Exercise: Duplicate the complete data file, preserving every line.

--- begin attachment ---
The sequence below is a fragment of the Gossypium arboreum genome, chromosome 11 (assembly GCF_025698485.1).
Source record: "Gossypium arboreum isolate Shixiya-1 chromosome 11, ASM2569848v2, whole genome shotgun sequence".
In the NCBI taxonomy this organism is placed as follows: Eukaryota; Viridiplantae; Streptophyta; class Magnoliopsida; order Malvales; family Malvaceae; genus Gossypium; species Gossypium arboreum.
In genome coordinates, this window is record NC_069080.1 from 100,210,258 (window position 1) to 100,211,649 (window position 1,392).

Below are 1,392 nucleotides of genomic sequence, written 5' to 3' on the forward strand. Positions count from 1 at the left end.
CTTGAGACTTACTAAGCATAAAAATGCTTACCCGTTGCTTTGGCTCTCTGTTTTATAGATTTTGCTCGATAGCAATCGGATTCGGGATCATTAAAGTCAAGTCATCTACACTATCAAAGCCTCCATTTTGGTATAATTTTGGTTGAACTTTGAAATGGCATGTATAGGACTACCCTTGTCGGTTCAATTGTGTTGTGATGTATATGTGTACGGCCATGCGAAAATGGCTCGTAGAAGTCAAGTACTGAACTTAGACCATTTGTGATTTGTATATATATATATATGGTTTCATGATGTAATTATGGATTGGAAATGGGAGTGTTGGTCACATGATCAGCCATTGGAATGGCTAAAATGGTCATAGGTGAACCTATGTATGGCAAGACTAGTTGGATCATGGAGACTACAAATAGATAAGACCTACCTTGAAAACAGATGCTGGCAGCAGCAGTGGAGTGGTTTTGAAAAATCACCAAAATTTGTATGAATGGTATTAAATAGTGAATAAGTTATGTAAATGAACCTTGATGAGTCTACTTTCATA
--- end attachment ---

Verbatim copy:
The sequence below is a fragment of the Gossypium arboreum genome, chromosome 11 (assembly GCF_025698485.1).
Source record: "Gossypium arboreum isolate Shixiya-1 chromosome 11, ASM2569848v2, whole genome shotgun sequence".
In the NCBI taxonomy this organism is placed as follows: Eukaryota; Viridiplantae; Streptophyta; class Magnoliopsida; order Malvales; family Malvaceae; genus Gossypium; species Gossypium arboreum.
In genome coordinates, this window is record NC_069080.1 from 100,210,258 (window position 1) to 100,211,649 (window position 1,392).

Below are 1,392 nucleotides of genomic sequence, written 5' to 3' on the forward strand. Positions count from 1 at the left end.
CTTGAGACTTACTAAGCATAAAAATGCTTACCCGTTGCTTTGGCTCTCTGTTTTATAGATTTTGCTCGATAGCAATCGGATTCGGGATCATTAAAGTCAAGTCATCTACACTATCAAAGCCTCCATTTTGGTATAATTTTGGTTGAACTTTGAAATGGCATGTATAGGACTACCCTTGTCGGTTCAATTGTGTTGTGATGTATATGTGTACGGCCATGCGAAAATGGCTCGTAGAAGTCAAGTACTGAACTTAGACCATTTGTGATTTGTATATATATATATATGGTTTCATGATGTAATTATGGATTGGAAATGGGAGTGTTGGTCACATGATCAGCCATTGGAATGGCTAAAATGGTCATAGGTGAACCTATGTATGGCAAGACTAGTTGGATCATGGAGACTACAAATAGATAAGACCTACCTTGAAAACAGATGCTGGCAGCAGCAGTGGAGTGGTTTTGAAAAATCACCAAAATTTGTATGAATGGTATTAAATAGTGAATAAGTTATGTAAATGAACCTTGATGAGTCTACTTTCATA